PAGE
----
Double Your Child’s (or Grandchild’s) Retirement Savings with a Roth IRA

  by Shelley Seagler

Most people are aware of the compounding interest and the tax benefits of Roth IRAs, but few realize that they can open accounts on behalf of their children to maximize these benefits over a lifetime. Contributing a total of about $82,500 on behalf of a child in a Roth IRA between the ages of 10 and 25 could translate to more than $600,000 in additional account value by the time that child reaches 59 ½ years old, assuming a five percent average rate of return.

Free Download: Step-by-Step Guide to Opening a Roth IRA for a Child

In this article, we will look at the mechanics of Roth IRAs, how to open one for a child, the potential long-term benefits, and some investment options for the account.

What Are Roth IRAs?

Roth Individual Retirement Accounts, or Roth IRAs, are special retirement accounts that are funded with post-tax income. While you can’t deduct contributions on your income taxes, the capital in the account grows tax-free and you can make qualified tax-free withdrawals. You can also take out your contributions – but not the capital gains on those contributions – tax- and penalty-free at any time, as well as make certain withdrawals tax-free before retirement.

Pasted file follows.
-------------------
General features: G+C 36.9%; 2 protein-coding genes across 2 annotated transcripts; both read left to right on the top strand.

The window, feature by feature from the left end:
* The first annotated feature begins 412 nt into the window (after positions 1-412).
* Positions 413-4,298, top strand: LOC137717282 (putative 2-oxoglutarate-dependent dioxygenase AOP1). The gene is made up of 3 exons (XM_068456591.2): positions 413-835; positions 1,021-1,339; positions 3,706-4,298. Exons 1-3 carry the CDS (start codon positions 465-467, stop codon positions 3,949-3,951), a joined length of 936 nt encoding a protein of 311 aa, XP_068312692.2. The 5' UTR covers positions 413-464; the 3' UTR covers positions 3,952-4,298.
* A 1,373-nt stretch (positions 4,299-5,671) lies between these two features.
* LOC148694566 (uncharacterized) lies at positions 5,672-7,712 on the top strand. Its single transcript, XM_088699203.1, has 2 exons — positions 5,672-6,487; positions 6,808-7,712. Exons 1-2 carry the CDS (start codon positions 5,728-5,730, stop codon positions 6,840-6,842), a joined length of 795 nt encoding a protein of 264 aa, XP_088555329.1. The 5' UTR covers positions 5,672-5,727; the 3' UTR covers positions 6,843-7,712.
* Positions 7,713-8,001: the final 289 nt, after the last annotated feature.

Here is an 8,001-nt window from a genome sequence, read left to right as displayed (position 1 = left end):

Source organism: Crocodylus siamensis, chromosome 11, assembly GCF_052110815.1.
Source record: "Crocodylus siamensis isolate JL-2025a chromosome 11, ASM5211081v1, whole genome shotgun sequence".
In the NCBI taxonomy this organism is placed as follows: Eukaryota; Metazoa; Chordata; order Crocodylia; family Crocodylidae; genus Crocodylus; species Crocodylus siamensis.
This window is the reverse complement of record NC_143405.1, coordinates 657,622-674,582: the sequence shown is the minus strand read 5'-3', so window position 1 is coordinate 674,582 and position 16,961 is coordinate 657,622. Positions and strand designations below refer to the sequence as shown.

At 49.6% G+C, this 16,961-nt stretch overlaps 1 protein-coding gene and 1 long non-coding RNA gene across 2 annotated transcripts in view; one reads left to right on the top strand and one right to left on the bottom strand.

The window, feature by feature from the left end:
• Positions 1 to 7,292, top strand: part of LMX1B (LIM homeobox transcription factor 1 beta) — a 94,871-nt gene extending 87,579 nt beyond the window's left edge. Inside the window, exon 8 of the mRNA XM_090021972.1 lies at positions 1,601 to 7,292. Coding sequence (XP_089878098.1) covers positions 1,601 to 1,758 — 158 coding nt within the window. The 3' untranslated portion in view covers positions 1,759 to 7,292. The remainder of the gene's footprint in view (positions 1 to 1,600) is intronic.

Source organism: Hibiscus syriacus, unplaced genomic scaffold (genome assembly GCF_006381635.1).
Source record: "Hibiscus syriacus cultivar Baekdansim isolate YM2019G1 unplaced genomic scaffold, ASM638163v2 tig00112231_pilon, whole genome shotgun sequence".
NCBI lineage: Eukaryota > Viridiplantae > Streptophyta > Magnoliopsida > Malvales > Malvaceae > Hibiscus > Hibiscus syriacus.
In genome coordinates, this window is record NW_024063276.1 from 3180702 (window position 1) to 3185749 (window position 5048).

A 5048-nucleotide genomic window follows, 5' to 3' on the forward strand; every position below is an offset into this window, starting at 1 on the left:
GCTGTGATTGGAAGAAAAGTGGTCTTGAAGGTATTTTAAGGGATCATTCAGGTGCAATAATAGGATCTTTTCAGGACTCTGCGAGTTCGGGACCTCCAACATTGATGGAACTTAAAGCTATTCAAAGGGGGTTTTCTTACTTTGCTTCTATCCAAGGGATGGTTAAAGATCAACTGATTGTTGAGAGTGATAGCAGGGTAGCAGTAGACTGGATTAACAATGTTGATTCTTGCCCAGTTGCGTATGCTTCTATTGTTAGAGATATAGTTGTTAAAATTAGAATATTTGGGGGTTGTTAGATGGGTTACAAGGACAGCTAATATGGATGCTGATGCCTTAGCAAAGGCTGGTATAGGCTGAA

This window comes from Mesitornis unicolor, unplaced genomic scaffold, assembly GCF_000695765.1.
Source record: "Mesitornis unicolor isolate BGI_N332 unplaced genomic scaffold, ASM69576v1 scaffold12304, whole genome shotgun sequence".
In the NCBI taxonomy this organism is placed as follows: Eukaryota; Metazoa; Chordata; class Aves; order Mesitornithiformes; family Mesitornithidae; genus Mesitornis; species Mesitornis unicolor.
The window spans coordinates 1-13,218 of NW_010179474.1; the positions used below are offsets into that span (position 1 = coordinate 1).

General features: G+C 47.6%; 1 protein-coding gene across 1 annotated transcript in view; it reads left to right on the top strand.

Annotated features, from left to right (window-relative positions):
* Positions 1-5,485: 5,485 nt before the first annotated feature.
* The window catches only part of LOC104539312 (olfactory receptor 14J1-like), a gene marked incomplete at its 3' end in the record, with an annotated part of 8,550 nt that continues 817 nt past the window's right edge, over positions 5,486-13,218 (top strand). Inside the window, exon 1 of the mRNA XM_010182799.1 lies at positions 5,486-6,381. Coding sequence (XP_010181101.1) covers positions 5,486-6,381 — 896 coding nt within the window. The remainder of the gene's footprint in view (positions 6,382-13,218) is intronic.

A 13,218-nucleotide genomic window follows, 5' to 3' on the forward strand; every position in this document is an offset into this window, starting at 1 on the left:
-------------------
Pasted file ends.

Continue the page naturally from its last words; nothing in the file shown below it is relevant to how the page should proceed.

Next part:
Roth IRAs are the most advantageous for those that believe that their taxable income will be higher in the future than it is when they make contributions. For example, lower income earners that pay little in taxes and/or young workers that could benefit from years of tax-free compounded growth tend to benefit the most. Roth IRAs may also appeal to those that want to leave tax-free assets to their heirs since there are no required minimum distributions.